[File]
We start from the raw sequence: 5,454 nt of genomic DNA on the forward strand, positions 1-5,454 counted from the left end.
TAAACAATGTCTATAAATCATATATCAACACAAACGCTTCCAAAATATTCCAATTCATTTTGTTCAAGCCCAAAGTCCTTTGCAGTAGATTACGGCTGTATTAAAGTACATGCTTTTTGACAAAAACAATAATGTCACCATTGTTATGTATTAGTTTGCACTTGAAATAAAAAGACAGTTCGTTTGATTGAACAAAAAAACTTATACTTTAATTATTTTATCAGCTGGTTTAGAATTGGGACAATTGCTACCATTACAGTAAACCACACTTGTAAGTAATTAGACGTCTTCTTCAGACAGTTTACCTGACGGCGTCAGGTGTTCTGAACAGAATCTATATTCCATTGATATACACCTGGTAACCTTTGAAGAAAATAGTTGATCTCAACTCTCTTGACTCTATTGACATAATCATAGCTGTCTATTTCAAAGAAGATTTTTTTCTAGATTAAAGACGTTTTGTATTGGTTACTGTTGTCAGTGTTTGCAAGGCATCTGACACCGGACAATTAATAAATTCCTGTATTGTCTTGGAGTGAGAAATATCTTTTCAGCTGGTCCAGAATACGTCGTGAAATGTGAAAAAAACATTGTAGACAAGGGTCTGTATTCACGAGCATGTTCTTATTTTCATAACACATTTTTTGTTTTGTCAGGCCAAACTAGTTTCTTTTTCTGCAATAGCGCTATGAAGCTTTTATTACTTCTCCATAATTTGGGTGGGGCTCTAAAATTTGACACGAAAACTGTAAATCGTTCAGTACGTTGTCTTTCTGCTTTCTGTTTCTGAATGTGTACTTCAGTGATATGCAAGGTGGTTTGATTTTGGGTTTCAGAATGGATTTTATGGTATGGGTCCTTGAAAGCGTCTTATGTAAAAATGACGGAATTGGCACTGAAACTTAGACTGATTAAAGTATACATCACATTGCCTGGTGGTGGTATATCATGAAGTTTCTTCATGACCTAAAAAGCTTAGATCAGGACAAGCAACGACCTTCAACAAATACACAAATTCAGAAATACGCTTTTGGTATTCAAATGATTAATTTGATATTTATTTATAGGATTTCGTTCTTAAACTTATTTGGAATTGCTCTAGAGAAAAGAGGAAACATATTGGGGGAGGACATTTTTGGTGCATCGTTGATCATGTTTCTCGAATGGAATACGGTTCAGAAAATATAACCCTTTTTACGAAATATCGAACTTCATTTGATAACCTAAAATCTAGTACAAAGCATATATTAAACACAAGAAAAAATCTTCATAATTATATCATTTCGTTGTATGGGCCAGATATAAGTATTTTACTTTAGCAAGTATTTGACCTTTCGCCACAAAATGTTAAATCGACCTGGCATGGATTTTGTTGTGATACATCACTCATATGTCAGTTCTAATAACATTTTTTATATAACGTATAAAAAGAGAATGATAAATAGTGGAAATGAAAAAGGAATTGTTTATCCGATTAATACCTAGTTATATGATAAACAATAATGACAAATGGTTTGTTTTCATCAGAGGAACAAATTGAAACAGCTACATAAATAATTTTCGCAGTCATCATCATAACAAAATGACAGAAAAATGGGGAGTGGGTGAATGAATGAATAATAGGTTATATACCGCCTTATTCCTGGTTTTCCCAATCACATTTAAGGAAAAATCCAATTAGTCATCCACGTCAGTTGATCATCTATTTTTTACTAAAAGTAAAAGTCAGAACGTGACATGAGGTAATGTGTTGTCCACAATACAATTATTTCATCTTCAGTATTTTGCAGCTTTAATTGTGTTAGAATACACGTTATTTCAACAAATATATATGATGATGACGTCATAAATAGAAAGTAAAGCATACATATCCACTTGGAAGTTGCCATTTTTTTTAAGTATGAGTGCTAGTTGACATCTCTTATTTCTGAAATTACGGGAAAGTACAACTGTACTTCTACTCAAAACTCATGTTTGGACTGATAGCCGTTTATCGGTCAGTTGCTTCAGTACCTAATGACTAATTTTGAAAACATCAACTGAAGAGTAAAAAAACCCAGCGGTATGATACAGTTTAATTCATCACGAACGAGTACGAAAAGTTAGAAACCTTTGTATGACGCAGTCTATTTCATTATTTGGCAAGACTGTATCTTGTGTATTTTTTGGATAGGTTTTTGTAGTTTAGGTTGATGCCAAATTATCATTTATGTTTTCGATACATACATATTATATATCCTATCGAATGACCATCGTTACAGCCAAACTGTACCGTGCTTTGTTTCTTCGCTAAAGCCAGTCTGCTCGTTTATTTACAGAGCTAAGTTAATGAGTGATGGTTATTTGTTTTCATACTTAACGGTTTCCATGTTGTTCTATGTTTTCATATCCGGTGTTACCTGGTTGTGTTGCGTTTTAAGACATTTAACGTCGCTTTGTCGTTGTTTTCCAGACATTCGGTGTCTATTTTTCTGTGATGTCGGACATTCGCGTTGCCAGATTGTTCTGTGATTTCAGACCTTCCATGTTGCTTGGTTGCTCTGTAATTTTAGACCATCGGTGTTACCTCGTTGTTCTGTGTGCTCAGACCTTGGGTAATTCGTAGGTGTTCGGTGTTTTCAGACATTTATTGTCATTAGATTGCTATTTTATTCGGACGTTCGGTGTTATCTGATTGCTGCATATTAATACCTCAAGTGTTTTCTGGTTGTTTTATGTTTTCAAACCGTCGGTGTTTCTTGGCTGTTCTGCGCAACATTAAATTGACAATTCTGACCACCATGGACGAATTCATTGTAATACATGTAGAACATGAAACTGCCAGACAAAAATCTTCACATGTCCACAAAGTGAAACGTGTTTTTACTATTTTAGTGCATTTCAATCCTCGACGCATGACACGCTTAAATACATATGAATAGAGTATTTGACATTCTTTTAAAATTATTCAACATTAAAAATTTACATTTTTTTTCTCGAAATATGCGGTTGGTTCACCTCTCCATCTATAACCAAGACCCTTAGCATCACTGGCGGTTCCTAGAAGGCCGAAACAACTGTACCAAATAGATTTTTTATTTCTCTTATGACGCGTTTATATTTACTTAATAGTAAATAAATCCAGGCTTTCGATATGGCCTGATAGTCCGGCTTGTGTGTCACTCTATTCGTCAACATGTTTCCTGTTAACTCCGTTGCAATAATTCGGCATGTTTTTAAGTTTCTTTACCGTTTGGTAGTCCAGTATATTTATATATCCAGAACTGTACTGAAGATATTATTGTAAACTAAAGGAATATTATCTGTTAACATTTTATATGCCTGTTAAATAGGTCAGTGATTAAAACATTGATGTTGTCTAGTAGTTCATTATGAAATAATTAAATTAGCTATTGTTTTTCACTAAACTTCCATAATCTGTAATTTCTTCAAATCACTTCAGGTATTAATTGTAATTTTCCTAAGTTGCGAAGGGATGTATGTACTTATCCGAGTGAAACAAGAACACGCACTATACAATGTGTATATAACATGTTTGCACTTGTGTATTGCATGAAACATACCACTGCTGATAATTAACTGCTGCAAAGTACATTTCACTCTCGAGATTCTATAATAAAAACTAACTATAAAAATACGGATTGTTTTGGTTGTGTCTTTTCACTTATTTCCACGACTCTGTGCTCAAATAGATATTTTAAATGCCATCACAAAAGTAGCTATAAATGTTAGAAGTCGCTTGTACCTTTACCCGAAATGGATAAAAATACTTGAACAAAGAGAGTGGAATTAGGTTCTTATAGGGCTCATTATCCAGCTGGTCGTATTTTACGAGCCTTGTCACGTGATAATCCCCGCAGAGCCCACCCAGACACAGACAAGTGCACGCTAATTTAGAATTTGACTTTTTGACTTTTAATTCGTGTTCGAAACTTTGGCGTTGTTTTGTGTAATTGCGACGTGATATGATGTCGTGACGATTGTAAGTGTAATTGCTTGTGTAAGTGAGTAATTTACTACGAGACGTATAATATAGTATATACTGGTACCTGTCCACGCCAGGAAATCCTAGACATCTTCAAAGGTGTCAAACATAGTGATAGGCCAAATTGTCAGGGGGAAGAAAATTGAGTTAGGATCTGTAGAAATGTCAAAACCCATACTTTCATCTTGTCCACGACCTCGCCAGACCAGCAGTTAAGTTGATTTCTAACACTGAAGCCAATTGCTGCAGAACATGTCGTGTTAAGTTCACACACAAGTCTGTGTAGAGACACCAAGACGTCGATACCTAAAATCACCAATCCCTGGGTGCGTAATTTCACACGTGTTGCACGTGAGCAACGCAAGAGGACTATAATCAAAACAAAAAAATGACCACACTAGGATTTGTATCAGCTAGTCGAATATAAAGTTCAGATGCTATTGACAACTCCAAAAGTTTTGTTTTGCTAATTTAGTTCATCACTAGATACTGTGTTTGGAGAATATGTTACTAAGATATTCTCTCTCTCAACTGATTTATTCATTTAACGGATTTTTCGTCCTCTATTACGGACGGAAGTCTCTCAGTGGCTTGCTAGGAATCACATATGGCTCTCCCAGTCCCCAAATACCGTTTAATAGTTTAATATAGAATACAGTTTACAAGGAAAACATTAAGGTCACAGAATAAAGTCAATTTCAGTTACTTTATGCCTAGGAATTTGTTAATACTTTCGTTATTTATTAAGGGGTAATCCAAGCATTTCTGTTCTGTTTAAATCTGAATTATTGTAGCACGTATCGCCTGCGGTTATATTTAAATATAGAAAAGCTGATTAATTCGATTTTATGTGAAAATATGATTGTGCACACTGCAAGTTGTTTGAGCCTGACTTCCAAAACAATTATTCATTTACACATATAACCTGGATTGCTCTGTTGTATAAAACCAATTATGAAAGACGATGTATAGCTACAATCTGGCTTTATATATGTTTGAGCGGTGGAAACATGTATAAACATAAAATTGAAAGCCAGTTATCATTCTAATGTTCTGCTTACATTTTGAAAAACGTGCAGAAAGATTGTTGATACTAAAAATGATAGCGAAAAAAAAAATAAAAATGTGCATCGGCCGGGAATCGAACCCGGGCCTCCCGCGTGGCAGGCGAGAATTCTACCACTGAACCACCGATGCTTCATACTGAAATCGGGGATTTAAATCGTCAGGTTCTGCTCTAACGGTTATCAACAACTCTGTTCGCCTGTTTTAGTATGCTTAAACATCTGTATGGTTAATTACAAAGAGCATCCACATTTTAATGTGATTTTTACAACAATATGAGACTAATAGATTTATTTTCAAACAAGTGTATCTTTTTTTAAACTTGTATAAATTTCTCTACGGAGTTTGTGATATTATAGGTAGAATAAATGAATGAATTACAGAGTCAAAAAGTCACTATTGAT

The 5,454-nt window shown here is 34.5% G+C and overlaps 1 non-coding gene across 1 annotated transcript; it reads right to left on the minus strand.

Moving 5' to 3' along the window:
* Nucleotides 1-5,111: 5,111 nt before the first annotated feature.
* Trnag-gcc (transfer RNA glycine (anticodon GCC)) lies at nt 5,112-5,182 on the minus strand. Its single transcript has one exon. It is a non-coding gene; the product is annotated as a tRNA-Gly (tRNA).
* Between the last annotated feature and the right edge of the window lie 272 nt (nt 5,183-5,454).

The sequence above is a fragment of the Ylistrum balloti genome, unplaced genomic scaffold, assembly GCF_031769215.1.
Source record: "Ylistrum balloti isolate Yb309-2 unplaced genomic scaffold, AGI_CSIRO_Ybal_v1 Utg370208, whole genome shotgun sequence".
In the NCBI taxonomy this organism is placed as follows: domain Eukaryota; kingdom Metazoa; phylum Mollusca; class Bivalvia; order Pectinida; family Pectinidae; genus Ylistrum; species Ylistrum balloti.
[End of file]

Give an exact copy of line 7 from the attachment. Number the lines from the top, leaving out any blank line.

* Between the last annotated feature and the right edge of the window lie 272 nt (nt 5,183-5,454).